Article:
As part of our series on Racial Justice, we interview US-based Dharma Teacher Valerie Brown. Valerie offers us insight into how we can keep love alive in our hearts as we fight discrimination and injustice and points to some of the concrete actions we can take to make change.
What do you see as the causes and conditions of the current situation in the USA?
Opportunities to Practice
Taking Refuge and True Beloning
There are a series of online mindfulness sessions for and led by People of Color with US and UK-based Dharma Teachers and Order of Interbeing Members including a session with Valerie on the 9th June.
Honoring Juneteenth: Love and Justice in the time of Coronavirus
This session, led by Kaira Jewel Lingo and welcomes people of all racial identities to explore how the historical legacy of slavery impacts all of us and how we can take part in racial healing.
I am delighted to be one of many voices to speak about the situation that is happening not only in the United States, but worldwide.
I wish I could say that these troubles began with the murder of George Floyd. But we know, of course, that they began decades ago and they’ve continued on.
What we’re experiencing is kind of the perfect storm of events. The global COVID-19 pandemic has disproportionately affected black people in the United States in particular. They’re quite stunning statistics about the percentage of Black people in particular, who have died as a result of this virus.
Added to this, the murder of in succession of innocent unarmed black people. Ahmaud Arbery was hunted down in broad daylight and shot by two men, one a former police officer in Georgia. Breonna Taylor was shot and killed in her apartment. And then, of course, George Floyd was essentially murdered by a police officer in broad daylight.
All of these circumstances on top of the global pandemic have created the causes and conditions.
And these are just some of the causes and conditions. There are also systemic injustices where we know the statistics where Black people, in particular, are suffering disproportionately from gun violence, from poverty, from lack of education, from lack of access to clean water, from lack of access to safe housing. And so what you have is a situation that has come for the Black community in particular, to the point when it is intolerable. So even in the face of this disease that is COVID-19, people are willing to risk their life to say that this must stop.
How can we respond to a situation like this? What teachings and practices can we use?
So I begin by acknowledging what our teacher, Zen Master Thich Nhat Hanh has offered to us. And not just Thich Nhat Hanh, but the entire Plum Village community. And the Vietnamese people and the Vietnamese culture that has produced and nurtured a Thich Nhat Hanh. We are so lucky that we have these people who have created a path forward and a way for us to address this.
As well as our beloved teacher and the beloved community that is Plum Village, here in the United States, we have also countless Civil Rights leaders like Thay’s dear friend, Reverend Dr. Martin Luther King Junior, who gave us quite specific instructions on how to be and how to address injustice and violence. What Dr. King said was “Never to succumb to the temptation of becoming bitter. As you press for justice be sure to move with dignity and discipline using only the instruments of love.”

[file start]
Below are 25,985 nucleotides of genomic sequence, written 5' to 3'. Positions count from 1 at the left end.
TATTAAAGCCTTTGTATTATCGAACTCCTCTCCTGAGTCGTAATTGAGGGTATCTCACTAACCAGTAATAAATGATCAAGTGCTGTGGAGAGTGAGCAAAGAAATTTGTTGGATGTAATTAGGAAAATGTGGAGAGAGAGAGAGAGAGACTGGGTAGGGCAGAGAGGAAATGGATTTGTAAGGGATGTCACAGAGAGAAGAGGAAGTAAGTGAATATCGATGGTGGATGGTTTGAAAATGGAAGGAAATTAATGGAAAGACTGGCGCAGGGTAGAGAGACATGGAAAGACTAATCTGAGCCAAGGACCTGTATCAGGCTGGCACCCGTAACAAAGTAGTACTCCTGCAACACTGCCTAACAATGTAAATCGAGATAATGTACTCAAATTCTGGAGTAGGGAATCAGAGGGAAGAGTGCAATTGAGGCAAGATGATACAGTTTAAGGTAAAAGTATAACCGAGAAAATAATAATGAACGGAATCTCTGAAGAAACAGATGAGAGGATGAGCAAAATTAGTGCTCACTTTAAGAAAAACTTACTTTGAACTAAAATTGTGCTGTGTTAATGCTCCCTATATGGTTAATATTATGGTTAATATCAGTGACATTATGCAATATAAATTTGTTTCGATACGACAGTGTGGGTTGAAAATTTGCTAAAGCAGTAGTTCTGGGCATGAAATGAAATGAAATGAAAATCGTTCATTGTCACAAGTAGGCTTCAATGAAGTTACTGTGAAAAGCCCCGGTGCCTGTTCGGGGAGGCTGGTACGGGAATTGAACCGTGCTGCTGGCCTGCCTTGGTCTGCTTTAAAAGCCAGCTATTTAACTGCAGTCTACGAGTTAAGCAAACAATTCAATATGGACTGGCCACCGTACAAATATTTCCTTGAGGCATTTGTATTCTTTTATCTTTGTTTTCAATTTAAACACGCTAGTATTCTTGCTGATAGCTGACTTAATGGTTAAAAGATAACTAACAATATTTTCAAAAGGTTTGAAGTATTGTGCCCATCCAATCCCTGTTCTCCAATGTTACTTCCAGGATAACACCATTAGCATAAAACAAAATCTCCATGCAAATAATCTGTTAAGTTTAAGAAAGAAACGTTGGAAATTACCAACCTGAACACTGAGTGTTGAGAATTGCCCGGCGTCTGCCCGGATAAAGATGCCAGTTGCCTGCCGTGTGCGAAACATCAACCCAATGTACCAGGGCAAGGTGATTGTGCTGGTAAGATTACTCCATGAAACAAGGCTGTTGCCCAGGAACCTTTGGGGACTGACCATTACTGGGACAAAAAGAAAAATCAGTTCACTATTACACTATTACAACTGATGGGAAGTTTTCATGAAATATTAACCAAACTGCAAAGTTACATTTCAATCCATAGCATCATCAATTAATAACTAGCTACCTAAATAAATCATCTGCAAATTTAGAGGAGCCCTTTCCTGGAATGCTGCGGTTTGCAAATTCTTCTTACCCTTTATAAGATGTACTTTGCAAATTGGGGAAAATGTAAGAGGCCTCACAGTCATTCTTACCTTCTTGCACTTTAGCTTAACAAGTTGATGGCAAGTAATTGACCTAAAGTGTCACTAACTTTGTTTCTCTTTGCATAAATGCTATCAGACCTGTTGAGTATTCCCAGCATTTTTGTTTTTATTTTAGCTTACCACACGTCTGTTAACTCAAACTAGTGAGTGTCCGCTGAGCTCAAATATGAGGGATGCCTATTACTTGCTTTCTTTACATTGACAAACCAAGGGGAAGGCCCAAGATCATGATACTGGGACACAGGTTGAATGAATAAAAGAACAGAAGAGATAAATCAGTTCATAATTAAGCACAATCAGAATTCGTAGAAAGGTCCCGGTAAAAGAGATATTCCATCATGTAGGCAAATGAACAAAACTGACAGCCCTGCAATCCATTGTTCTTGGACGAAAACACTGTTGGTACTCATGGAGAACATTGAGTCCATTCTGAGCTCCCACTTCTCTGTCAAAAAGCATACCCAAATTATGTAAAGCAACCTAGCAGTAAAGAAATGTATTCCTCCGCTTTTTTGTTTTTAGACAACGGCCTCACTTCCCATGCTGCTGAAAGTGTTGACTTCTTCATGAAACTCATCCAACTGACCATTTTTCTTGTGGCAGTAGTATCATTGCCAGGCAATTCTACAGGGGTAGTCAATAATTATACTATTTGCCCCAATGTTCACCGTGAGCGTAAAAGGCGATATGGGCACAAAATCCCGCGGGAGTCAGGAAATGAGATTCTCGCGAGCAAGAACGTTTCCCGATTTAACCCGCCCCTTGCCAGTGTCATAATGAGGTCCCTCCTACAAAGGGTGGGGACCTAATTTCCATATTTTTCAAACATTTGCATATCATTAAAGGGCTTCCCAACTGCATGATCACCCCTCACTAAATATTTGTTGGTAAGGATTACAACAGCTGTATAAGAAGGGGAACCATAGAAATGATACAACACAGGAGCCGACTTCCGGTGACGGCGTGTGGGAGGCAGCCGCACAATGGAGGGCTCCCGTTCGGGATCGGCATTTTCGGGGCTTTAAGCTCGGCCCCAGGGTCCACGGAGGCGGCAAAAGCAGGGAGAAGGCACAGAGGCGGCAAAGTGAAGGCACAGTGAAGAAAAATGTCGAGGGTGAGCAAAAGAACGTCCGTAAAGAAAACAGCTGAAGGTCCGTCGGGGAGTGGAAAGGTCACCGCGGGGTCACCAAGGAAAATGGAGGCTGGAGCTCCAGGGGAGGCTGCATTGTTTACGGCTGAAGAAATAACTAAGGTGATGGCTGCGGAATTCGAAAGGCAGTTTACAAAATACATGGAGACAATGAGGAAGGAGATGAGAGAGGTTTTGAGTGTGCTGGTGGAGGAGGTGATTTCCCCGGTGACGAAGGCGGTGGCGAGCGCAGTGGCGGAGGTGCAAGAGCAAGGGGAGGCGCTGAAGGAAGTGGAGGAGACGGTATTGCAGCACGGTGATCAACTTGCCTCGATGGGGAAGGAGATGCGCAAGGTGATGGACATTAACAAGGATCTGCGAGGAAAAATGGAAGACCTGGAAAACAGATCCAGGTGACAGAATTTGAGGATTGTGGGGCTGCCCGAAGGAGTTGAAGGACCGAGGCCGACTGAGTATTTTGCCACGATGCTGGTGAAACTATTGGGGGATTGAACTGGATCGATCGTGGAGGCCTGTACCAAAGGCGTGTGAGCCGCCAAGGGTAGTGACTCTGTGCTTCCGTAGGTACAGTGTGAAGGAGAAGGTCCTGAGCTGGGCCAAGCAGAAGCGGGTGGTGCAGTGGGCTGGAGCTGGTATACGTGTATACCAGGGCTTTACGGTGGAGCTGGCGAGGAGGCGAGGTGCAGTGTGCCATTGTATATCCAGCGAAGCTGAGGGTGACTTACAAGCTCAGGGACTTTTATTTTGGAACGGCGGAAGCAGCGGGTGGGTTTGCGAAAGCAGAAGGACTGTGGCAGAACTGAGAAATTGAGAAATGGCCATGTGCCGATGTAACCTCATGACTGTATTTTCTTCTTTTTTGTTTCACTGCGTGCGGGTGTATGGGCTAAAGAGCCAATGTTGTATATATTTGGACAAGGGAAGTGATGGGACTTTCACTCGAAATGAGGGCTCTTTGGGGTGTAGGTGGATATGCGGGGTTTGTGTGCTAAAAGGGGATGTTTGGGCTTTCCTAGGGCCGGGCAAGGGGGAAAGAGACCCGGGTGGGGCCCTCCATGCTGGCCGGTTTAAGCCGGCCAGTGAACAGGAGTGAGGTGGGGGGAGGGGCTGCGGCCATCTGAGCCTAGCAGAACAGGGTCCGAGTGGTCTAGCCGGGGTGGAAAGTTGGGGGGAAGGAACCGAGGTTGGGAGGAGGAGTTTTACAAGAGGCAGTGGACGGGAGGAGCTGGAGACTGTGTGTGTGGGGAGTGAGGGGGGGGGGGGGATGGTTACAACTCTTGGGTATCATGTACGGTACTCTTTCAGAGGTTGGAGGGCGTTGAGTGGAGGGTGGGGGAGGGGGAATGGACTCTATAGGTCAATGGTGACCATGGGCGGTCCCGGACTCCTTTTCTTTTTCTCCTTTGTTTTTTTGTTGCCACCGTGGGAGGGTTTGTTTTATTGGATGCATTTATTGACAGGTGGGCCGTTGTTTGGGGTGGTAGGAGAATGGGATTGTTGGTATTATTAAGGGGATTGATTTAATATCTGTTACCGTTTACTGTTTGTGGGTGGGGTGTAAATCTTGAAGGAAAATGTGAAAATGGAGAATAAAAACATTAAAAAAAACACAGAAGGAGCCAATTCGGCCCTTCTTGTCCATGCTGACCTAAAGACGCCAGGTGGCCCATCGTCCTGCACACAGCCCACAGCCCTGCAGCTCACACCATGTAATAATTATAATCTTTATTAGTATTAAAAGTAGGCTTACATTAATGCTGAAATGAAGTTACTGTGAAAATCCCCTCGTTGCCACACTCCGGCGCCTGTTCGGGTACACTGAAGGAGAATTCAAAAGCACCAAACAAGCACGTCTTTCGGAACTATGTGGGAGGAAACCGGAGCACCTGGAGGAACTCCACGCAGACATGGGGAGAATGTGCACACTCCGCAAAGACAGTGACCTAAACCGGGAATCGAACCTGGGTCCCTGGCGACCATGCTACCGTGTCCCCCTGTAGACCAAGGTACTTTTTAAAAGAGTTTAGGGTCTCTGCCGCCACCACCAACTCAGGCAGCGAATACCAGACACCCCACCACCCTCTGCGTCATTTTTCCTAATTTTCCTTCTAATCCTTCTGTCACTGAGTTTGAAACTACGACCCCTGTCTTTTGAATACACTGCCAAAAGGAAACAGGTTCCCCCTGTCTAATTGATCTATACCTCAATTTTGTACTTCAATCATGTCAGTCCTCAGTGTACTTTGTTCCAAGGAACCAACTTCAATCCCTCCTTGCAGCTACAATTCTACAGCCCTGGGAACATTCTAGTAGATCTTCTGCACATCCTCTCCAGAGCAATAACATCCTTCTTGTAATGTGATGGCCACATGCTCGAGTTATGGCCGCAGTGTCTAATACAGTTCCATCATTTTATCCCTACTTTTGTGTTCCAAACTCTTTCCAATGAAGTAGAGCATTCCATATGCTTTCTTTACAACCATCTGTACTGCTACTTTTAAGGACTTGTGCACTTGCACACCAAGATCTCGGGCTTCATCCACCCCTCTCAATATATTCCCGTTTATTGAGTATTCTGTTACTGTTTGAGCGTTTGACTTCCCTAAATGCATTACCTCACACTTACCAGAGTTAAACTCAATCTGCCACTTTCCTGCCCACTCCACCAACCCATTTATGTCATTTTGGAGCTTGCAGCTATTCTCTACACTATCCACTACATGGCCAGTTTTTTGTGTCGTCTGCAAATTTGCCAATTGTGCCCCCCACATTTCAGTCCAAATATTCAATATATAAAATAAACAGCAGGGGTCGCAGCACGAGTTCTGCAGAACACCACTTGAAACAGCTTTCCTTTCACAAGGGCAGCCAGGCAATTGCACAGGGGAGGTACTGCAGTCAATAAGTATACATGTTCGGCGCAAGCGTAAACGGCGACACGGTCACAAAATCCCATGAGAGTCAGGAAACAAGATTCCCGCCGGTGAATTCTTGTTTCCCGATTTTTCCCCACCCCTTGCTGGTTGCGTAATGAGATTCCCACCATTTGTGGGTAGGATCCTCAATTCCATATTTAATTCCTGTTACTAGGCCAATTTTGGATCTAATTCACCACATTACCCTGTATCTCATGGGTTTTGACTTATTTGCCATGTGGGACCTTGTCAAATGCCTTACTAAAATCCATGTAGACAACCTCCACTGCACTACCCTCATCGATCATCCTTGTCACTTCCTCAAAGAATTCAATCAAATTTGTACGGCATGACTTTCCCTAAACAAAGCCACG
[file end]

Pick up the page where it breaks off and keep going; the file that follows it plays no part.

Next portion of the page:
Recently, I participated in an online meditation event led by a Black meditation teacher by the name of Ruth King who is quite well known here in the United States. There were over 600 people gathered at that event. What was interesting there was the question that emerged from the chat and the question that emerged was, “How do you fight injustice without hating?”
I go back to the words that Dr. King said about how can we hold these injustices in our heart? Our beloved teacher has given us a tool and a path. He has told us to be aware and that is my practice. To be aware when the seed of anger and violence, which is being heavily watered right now, is arising in me. When it is, I go back to my breath, I engage in mindful walking.
Someone asked me the other day, how do you hold on to your breath when you’re not walking in the forest? When you’re not engaging in mindful walking in the woods? I said to the person, “I put the woods in my pocket. I walk with the woods and the forest in my pocket and I breathe with the forest right in my pocket. Part of this is remembering that I’m alive, that I have this breath that I can breathe, and taking very good care when this energy of anger, rage comes up in me.”
How can we combine our practice with taking action?
I think our practice is our foundation, and one of the practices that I’ve relied on quite, quite heavily is the practice of Metta or loving-kindness. Every day I spend a lot of time offering compassion, peace, ease and goodwill to the people who I believe are the cause of my suffering.
And the reason for that is to recognize that my fate is interdependent with their fate. That we are really not separate.
I practice with the sutras, in particular the Discourse on the Five Ways of Putting an End to Anger. To see even the tiniest bit of kindness in the people who I think are the cause of my anger and my suffering.
So the firm base [of our response] comes out of the base of our mindful breathing, our practice, the Sangha, the community. That is skillful action.
We also need to take engaged action. What does that engaged action look like? Well, my training is as a lawyer and not just a lawyer, but as a lobbyist in advocating reform to laws that help to provide greater justice and peace in our society. I think as individuals we might say well, what can I do about systemic structures of injustice? We can certainly vote, we can protest, we can advocate for laws that will put an end to some parts of these things that are happening.